The only people who want Vonage to go out of business are the hopeless telcos who fear that its model might be superior to theirs in one mortally horrifying respect – subscribers like it. And we can’t have that, can we?
Not everybody in the world of Web 2.0 gets a good press, as investors in VoIP outfit Vonage will attest. Only this week, analysts have put their boot back into a company that has had to contend with a series of mishaps, ranging from lawsuits by US rivals Sprint and Verizon over the technology it uses, to doubts over its long-term ability to attract profitable subscribers, and even the price of its IPO.
The frustrating element of all this is that few bother to ask the people who should count – the subscribers – to see what they think. I don’t have shares in Vonage, but I have been a subscriber for a year now and have never regretted it. It is a cheap (matched only by Skype), effective means of getting a second line into home or office for voice or fax, involving nothing more complicated than plugging a small box of VoIP magic into a port on a LAN switch, and waiting for the dial tone. You can even have non-geographic numbers on the cheap. How long did we wait for that from BT?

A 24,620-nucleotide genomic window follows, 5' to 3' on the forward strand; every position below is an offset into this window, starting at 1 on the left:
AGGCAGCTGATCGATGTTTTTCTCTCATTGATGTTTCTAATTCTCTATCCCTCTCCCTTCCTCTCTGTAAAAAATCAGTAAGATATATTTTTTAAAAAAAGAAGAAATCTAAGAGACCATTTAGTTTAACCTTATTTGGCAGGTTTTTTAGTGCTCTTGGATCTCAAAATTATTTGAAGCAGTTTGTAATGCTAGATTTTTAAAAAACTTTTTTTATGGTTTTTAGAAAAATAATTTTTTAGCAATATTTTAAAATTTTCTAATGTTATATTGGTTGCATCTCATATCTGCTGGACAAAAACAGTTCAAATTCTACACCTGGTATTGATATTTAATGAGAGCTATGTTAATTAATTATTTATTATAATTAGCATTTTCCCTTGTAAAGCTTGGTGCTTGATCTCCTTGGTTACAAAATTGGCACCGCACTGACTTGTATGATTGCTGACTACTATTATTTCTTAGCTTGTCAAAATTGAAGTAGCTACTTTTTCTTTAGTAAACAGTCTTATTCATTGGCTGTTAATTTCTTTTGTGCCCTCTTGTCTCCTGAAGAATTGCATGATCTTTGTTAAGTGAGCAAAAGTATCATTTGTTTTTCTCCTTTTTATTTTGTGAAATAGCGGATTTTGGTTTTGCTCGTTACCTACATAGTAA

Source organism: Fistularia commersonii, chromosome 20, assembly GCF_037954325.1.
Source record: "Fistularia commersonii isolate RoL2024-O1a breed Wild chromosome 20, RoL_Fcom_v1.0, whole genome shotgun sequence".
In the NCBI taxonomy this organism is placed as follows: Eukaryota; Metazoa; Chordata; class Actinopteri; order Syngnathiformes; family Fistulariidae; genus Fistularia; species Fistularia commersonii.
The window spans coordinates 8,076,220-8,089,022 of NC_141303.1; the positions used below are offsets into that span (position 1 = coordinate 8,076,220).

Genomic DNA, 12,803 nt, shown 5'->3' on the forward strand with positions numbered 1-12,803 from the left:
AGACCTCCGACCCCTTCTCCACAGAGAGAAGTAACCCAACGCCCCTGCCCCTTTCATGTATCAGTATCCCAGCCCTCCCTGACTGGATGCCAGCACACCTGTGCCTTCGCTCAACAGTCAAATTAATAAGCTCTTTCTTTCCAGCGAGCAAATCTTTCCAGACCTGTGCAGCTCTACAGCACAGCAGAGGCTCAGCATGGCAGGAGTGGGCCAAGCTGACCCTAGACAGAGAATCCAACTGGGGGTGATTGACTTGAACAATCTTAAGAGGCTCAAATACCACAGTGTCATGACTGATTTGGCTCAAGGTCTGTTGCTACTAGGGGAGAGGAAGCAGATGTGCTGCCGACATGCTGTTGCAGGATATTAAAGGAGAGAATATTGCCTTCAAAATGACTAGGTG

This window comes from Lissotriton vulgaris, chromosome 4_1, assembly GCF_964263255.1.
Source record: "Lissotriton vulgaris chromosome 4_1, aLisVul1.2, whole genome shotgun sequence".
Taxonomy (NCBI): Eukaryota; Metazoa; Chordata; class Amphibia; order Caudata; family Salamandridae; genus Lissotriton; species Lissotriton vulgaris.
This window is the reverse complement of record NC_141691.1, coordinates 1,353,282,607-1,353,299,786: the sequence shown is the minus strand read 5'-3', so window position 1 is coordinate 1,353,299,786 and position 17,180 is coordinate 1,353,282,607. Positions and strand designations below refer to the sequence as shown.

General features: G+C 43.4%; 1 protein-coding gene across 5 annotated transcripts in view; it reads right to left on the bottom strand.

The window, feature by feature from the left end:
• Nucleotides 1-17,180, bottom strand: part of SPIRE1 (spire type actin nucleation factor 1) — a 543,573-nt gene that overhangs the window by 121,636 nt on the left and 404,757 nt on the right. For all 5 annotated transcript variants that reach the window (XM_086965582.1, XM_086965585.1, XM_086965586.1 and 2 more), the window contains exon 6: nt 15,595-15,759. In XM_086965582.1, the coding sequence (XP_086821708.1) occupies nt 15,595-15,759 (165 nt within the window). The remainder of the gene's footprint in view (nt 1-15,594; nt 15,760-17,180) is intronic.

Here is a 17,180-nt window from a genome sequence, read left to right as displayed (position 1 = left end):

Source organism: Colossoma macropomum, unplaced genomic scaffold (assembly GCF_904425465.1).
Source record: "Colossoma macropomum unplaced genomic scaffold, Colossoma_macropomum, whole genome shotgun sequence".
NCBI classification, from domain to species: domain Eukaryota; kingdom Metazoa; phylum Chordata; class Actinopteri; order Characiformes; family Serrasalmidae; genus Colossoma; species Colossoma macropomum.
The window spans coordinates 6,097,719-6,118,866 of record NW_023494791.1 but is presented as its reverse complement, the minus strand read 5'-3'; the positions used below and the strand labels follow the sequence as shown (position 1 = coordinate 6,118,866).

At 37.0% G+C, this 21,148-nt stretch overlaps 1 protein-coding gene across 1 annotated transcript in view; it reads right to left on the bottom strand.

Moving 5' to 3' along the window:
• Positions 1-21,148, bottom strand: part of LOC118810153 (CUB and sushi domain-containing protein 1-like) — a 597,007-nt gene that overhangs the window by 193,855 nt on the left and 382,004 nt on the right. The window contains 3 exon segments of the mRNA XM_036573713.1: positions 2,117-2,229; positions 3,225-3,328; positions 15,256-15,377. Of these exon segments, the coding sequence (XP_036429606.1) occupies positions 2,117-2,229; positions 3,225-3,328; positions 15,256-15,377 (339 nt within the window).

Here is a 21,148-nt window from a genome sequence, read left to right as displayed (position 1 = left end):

In the UK, the company has put together some innovative local, national and international calling packages that beat anything bloated rivals such as BT or the other me-too VoIP companies have come up with. Vonage is the startup that feels like a much bigger company, without the baggage of hating its users as most former telecoms companies secretly seem to.
The quality isn’t as good as with a PSTN, but that’s a technological affliction not a Vonage one. But even here, Vonage is often reckoned to be better than any of its rivals, and it has certainly been reliable.
Verizon and Sprint will look on in delight at the company’s falling stock, though God knows why anyone at a telecom company has the right to feel gleeful about anything defies me. They have hardly delivered on their promises, while at least Vonage has tried.
If Vonage goes out of business as the analysts claim, it will be a great day for the former-telcos, but another rotten one for ordinary people who just want decent voice services at a decent price.
My hope is that someone will see the quality of the services, and buy it. That’s the only reason that Skype flourished – once under the wing of eBay it was too big to hit with obstructive lawsuits. The one thing telcos understand is size. "Big” was always the most fearful that could ever be said about any of the telecoms companies during the grand age of PSTN bloat.